The second problem that will have to be dealt with here is the incompatibility between computer systems. The hodge-podge of health information technology systems in this country is a freakin’ nightmare of systems with minimal compatability. It is a system that has been crying out for standardization and streamlining for three decades, to no avail.
It starts with individual practices. When medical practices started computerizing as desktop computers became widely available in the early eighties, a cottage industry of independent consultants cropped up practically overnight as offices bought computers, apparently thinking they were magic or something, that they would transform their offices instantly simply by taking them out of the box. They looked for help, and those of us on the scientific side of medicine were quick to realize the opportunity in front of us, and we wasted no time cashing in. The only things that had to be standardized were the fields on the HCFA forms that insurance and Medicare reimbursements were filed on, and all claims were filed on paper. This was a good decade before the first claim was submitted electronically.
I know something about this because I got in on it.
My work-week was typically Friday, Saturday and Sunday nights, so picking up extra money defining databases and networking four or five desktop computers in offices where I already knew at least the doc from working with them in the hospital. it was ideal for me. It was also done mostly off-site. With a phone and a fax, I could work from home until it was time to install the software and train the office staff in how to use it. At the time, it was a selling point that each office could have the system they wanted. It was theirs, and since it had to be programmed anyway, they were encouraged to make it however they wanted it. When Microsoft Office replaced dBASE III, WordPerfect and Lotus I-II-III a decade later, we moved them to Office and set them up to file their claims electronically. The opportunity to introduce a standardized system that could be tweaked within certain parameters was missed, and now it is going to be expensive and time consuming to fix it.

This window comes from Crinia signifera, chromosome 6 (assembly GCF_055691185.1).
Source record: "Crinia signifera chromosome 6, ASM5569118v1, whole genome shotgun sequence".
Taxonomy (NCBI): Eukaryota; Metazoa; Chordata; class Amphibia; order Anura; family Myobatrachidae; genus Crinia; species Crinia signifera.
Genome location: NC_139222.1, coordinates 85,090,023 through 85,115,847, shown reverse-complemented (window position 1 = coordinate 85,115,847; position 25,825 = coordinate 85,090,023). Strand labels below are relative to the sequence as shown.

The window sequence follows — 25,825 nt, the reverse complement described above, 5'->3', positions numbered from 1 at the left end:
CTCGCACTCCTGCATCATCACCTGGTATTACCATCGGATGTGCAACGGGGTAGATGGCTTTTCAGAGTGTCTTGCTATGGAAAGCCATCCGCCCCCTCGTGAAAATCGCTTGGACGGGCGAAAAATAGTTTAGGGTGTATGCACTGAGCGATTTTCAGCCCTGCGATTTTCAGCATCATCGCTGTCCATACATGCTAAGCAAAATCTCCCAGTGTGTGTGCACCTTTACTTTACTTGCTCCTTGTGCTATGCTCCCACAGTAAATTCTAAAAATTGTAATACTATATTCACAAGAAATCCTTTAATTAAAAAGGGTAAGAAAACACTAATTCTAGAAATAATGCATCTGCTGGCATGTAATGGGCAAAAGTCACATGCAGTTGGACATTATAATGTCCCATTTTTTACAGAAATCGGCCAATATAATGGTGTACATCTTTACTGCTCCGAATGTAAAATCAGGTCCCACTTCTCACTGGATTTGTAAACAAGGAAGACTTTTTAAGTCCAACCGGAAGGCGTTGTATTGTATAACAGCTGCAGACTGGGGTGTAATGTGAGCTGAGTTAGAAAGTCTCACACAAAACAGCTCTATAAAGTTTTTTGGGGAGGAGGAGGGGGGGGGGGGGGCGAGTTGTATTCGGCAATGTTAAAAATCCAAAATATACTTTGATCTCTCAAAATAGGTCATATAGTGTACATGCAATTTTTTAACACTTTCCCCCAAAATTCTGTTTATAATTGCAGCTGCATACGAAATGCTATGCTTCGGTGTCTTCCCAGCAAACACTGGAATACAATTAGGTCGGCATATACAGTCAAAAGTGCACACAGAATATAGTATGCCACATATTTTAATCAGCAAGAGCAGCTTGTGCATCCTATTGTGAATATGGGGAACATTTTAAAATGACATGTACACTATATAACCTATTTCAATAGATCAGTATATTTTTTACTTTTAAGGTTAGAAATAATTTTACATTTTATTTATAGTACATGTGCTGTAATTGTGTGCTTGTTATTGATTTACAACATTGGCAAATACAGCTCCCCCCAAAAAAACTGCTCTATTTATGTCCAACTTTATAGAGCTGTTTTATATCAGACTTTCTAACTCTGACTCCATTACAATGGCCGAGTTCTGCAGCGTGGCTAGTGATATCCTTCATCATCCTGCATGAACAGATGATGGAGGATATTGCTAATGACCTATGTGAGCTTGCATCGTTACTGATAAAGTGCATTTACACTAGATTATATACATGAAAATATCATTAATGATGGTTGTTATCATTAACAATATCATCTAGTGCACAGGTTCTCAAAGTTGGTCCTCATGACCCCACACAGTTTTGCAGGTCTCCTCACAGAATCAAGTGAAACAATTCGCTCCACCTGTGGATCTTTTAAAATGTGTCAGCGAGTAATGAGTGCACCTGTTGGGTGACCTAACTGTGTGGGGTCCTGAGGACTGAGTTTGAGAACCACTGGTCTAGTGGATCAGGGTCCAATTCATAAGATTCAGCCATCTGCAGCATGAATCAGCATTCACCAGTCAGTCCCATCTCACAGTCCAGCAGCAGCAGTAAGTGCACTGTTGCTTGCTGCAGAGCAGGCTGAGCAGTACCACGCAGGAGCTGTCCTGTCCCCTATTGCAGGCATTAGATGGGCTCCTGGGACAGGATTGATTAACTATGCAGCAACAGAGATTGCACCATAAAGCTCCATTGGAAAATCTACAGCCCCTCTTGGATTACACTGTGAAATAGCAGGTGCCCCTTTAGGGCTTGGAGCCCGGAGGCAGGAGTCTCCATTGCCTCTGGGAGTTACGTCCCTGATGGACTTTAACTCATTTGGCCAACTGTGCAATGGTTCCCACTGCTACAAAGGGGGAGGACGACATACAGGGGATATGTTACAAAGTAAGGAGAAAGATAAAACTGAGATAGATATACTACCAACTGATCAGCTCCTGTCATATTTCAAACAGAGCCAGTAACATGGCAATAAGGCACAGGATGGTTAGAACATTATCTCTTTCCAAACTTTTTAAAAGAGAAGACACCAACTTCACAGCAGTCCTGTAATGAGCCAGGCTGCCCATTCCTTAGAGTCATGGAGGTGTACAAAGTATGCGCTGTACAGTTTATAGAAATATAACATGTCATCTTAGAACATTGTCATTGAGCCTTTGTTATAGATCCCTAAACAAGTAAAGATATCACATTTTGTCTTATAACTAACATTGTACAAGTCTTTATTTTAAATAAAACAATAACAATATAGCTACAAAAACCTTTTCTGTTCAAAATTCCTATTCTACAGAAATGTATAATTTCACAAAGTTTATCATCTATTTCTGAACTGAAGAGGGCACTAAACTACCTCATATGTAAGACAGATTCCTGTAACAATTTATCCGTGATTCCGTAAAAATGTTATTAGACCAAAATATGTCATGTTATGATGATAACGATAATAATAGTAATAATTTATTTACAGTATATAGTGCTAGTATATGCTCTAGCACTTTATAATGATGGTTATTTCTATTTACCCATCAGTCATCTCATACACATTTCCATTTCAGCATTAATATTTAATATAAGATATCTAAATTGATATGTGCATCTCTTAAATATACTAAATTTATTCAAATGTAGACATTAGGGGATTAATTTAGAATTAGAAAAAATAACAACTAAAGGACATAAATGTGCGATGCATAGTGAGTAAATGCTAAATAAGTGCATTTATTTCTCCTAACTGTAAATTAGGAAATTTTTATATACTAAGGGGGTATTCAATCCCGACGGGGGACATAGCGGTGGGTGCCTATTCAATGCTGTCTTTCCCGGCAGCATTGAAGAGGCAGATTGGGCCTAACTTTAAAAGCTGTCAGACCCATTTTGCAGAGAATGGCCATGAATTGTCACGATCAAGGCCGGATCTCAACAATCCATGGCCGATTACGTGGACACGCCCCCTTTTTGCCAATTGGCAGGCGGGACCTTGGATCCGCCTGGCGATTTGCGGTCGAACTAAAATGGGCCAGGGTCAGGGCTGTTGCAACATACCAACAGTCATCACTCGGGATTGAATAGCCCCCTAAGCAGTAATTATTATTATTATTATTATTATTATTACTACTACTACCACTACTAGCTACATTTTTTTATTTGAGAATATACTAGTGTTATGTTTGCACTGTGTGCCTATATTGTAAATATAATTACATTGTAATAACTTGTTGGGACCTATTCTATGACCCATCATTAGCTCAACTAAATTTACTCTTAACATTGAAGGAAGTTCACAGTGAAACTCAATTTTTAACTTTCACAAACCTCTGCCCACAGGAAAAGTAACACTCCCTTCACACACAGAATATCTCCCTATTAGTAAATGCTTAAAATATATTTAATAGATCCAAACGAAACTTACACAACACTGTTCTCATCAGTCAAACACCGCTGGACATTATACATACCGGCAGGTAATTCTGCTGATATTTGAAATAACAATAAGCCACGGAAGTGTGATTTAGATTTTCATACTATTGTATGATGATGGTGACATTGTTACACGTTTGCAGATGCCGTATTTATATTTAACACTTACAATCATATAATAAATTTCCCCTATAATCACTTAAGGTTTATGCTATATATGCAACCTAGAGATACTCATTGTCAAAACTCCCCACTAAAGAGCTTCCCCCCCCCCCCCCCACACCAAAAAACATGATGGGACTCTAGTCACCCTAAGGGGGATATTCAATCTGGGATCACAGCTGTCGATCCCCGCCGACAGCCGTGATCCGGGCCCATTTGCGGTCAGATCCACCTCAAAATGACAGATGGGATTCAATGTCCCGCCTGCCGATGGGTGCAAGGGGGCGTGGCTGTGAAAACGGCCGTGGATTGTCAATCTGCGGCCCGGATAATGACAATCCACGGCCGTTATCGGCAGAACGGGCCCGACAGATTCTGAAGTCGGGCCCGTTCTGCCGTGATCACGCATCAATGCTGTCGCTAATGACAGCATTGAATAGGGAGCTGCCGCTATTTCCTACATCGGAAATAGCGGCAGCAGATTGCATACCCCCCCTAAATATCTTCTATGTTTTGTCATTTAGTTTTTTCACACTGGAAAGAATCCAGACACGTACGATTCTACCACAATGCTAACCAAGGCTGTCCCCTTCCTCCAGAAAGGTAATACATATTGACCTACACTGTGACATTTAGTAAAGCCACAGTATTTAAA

There are close to nine million patients, most of them both elderly and poor, who qualify for both Medicare and Medicaid. The rules for dealing with this group of patients is extremely complicated, and it varies from state to state. Bringing the framework across states into some sort of basic allignment will be a good place to start, but it won’t be a cakewalk.
Another change that is coming sooner rather than later is streamlining the process for the FDA granting approval for ‘follow-on biologics.’ These are drugs that are manufactured in living plant or animal cells and are used to treat serious, life-threatening diseases such as cancer and multiple sclerosis. The ACA gives the FDA the power to approve lower-cost generics of these drugs after 12 years. Before the ACA, they had 17 years of patent protection, and that was frequently extended.
And finally, one of the changes that will happen quickly is premiums will be tracked and monitored, and premium increases will have to be approved by the federal government and the insurance commissioners of the states where increases are being sought. Currently the National Association of Insurance Commissioners is in the process of drafting
recommendations for the federal regulators who will be tasked with tracking premiums. While the federal regulators won’t be able to regulate rates, some states already do exercise that authority.
Since the healthcare debate started, people opposed to reform have screamed “it’s a government takeover!” and I have screamed back “you should be so lucky!”